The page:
The present study and previous reports (Hamburger et al., 1995 ; Benghezal et al., 1996 ; Yu et al., 1997 ; Hiroi et al., 1998 ; Ohishi et al., 2000 , 2001 ; Fraering et al., 2001 ) indicate that human and S. cerevisiae GPI transamidases are very similar, both consisting of five proteins. Human GAA1, GPI8, PIG-S, PIG-T, and PIG-U are orthologous with S. cerevisiae Gaa1p, Gpi8p, Gpi17p, Gpi16p, and Cdc91p, respectively, having 25, 44, 23, 30, and 28% amino acid identity, respectively. The human GPI transamidase affinity-purified by taking advantage of epitope tags on GPI8 contained only these five proteins at stoichiometric levels. Whether the five components are sufficient for the attachment of GPI to proteins is, however, yet to be determined because an assay for GPI transamidase with the solubilized enzyme has not been established.
The sum of the molecular weights of the five components is ~300 kDa. The GPI transamidase complex extracted from HeLa cells with digitonin sedimented at ~17S corresponding to ~460 kDa (Vainauskas et al., 2002 ). The size of the digitonin-extracted GPI transamidase of S. cerevisiae was assessed to be 430–650 kDa by blue native gel electrophoresis (Fraering et al., 2001 ). As discussed previously (Vainauskas et al., 2002 ), the large size of the digitonin-extracted GPI transamidase may be attributed to a number of possible reasons: a nonglobular shape of the complex, bound detergent, the presence of multiple copies of one or more subunits and/or the presence of unidentified subunits that may have been lost during the affinity-purification. A GPI transamidase assay applicable to the isolated enzyme complex should be established to solve this problem.
We did not detect the PIG-U transcript in CHOPA16.1 cells by RT-PCR (Figure 6B). CHOPA16.1 cells expressed only a trace amount of GPI-anchored proteins on the cell surface (Figure 1) and had no detectable GPI transamidase activity in the cell-free assay (Figure 3B). Therefore, we conclude that PIG-U is an essential component of GPI transamidase.
A lack of PIG-U did not affect the formation of a complex of the four other components (Figure 7B). In the cell-free assay, microsomes of CHOPA16.1 cells, which should contain protein complexes consisting of the four other components, did not generate the carbonyl-intermediate between mini-PLAP and GPI8 (Figure 3B). If the protein complex formed without PIG-U had an otherwise normal structure, the result of the cell-free assay would suggest that PIG-U is involved in an event preceding the cleavage of the GPI attachment signal sequence in the precursor protein, such as recognition of the GPI attachment signal or presentation of the precursor proteins to the catalytic site of GPI8. It is possible, however, that PIG-U does not contribute to the recognition and/or presentation of the GPI attachment signal peptide if the protein complex formed with the four other components has a somewhat altered structure so that generation of the carbonyl-intermediate was impaired.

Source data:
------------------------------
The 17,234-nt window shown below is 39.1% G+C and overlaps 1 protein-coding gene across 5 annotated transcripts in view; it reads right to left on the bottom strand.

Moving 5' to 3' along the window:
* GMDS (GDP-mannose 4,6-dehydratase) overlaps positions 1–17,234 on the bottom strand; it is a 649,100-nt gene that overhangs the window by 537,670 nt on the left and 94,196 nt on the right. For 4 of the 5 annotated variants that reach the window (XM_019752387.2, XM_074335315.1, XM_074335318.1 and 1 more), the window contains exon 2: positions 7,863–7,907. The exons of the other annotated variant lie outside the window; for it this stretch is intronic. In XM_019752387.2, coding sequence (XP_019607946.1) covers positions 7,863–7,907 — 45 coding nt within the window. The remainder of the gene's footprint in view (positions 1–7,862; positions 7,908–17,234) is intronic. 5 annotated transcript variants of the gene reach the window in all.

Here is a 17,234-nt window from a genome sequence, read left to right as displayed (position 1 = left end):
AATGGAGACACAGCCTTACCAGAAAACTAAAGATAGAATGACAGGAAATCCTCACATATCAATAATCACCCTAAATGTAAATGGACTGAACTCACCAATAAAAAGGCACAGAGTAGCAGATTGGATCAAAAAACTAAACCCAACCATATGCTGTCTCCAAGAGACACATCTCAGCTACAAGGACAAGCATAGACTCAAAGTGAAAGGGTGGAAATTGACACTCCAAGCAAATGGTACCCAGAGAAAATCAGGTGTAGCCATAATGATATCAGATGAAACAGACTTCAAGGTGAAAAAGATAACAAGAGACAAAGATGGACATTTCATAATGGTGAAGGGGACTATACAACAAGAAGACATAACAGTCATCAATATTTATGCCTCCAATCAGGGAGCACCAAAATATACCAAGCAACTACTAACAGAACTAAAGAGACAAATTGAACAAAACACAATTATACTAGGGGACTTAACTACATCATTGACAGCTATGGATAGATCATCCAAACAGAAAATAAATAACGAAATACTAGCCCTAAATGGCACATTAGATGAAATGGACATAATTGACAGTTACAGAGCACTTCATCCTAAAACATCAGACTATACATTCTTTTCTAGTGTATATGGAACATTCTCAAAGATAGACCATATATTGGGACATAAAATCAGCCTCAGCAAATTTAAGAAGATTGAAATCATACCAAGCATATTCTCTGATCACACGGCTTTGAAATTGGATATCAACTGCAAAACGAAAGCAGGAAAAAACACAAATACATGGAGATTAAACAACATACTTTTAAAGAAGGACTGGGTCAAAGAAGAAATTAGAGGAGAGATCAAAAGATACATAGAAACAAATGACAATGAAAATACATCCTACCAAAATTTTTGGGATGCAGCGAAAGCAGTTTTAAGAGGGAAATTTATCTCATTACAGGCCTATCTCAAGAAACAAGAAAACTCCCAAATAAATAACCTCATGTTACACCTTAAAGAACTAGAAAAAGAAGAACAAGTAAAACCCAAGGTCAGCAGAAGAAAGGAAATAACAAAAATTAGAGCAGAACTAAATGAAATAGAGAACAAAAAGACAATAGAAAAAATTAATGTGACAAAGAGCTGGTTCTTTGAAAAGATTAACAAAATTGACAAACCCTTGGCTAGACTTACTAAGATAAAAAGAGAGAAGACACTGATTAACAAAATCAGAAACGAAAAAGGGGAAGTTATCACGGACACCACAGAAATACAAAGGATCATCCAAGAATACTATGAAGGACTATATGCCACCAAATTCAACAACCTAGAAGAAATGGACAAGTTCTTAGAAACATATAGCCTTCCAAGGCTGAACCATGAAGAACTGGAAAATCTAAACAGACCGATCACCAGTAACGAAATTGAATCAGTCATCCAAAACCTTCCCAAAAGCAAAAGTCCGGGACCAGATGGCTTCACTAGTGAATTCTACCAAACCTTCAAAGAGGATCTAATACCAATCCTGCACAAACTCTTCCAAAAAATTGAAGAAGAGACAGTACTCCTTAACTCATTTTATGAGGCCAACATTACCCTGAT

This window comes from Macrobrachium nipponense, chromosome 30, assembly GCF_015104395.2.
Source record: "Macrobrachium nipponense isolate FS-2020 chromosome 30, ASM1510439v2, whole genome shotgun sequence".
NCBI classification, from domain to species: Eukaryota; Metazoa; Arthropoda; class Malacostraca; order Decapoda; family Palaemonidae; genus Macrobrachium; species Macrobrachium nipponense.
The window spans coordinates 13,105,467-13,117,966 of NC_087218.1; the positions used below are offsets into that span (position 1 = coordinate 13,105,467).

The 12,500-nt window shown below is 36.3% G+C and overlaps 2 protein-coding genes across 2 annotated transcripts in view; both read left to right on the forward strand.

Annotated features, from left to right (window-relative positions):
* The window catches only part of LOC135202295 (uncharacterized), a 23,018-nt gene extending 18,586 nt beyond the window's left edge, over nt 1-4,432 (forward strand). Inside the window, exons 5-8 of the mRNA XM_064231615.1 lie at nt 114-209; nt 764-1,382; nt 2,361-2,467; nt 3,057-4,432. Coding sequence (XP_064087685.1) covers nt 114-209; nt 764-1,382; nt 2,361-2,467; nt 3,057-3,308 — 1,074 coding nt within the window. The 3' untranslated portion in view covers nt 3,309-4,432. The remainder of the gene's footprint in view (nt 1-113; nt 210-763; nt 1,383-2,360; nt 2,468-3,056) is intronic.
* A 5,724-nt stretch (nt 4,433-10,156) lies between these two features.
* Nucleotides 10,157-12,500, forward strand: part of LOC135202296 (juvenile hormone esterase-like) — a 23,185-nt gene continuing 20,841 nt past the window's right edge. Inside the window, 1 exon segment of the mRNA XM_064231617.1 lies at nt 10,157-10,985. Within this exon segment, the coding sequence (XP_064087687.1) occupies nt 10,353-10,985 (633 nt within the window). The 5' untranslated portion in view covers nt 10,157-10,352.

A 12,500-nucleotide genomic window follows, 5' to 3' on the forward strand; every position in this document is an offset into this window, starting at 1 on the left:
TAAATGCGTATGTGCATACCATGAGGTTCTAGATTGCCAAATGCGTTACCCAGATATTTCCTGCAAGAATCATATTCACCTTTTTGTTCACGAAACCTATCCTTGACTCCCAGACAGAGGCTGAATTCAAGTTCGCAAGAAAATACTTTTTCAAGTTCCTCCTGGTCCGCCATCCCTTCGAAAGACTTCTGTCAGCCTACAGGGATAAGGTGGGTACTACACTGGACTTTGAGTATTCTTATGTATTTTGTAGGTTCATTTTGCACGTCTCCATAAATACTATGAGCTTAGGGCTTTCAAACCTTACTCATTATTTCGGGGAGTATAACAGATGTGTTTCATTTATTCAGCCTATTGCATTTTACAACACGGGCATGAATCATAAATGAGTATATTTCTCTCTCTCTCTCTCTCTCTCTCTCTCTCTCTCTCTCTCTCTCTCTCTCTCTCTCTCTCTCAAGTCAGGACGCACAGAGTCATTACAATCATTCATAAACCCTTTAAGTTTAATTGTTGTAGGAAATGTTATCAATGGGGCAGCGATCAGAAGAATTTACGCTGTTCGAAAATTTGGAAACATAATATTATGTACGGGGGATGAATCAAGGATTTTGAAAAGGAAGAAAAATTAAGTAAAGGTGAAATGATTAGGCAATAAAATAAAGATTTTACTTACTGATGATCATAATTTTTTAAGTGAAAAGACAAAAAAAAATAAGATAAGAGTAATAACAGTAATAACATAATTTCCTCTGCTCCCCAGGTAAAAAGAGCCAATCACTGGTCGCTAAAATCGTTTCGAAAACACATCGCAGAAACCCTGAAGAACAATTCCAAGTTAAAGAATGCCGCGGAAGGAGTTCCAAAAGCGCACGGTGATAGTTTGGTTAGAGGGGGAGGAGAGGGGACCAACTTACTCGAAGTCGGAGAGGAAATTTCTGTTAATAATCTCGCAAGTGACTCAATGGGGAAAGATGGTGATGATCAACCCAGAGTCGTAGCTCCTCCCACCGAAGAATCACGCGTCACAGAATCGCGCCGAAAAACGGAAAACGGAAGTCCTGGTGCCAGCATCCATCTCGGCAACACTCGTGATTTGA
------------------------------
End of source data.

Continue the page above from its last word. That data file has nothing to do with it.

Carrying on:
The other possible function of PIG-U/Cdc91p was suggested by analysis of sequence homology. The sequence of the 21-amino-acid region spanning residues 269–289 in PIG-U (PNIGLFWYFFAEMFEHFSLFF) is highly similar to that of the corresponding region in Cdc91p (PNLGLWWYFFIEMFDTFIPFF) spanning residues 235–255, having 14 identical (bold) and 3 similar (underlined) amino acids. Nine of the 21 amino acids are aromatic in both PIG-U and Cdc91p. The F274L/W275L mutant was nonfunctional (Figure 9), indicating that this region, particularly one or both of these aromatic amino acids, is essential for the function of PIG-U.
A part of the sequence in Cdc91p (LWWYFFIEMFDTFIPFF) was similar to the sequence LWWYYFSKLIEFMDTFFF found in mammalian and fish proteins that structurally belong to a long-chain fatty acid elongase family (Tvrdik et al., 2000 ; Moon et al., 2001 ). Fatty acid elongase activities of these proteins have not been reported but CIG30 and SSC1, two human members in the same family, complemented S. cerevisiae mutants defective in the ELO2 and ELO3 genes, respectively (Tvrdik et al., 2000 ). ELO2 is involved in the elongation of the C16 acyl CoA to the C24 chain, whereas ELO3 is required for the generation of the C26 chain (Oh et al., 1997 ). The sequence found in the mammalian and fish putative long-chain fatty acid elongases belongs to a motif conserved in yeast and mammalian fatty acid elongases. It is, therefore, possible that the seventeen amino acid regions in PIG-U and Cdc91p are involved in the recognition of long-chain fatty acids in GPI. Further studies are necessary to determine whether PIG-U is involved in the recognition and/or presentation of the GPI attachment signal sequence and/or whether PIG-U is involved in the recognition of GPI.
Consistent with previous reports that GPI transamidase is essential for the growth of S. cerevisiae (Hamburger et al., 1995 ; Benghezal et al., 1996 ; Fraering et al., 2001 ; Ohishi et al., 2001 ), CDC91 is a gene essential for growth (Dolinski, K., Balakrishnan, R., Christie, K.R., Costanzo, M.C., Dwight, S.S., Engel, S.R., Fisk, D.G., Hong, E.L., Issel-Tarver, L., Sethuraman, A., Theesfeld, C.L., Binkley, G., Lane, C., Schroeder, M., Dong, S., Weng, S., Andrada, R., Botstein, D., and Cherry, J.M. Saccharomyces Genome Database; http://genome-www.stanford.edu/Saccharomyces/). The phenotype of cdc91 mutants has not been published but cdc mutants were isolated on the basis of a defect in the cell division cycle. It is likely that defective cell wall genesis caused by a lack of GPI-anchoring accounts for the cdc91 phenotype.
We thank Dr. Kisaburo Nagamune for discussion, Drs. Osamu Kuge and Masahiro Nishijima for the CHO cDNA library, Kohjiro Nakamura for the cell sorting, and Keiko Kinoshita and Fumiko Ishii for their technical assistance. This work was supported by grants from the Ministry of Education, Culture, Sports, Science, and Technology of Japan.
Article published online ahead of print. Mol. Biol. Cell 10.1091/mbc.E02-12-0794. Article and publication date are at www.molbiolcell.org/cgi/doi/10.1091/mbc.E02-12-0794.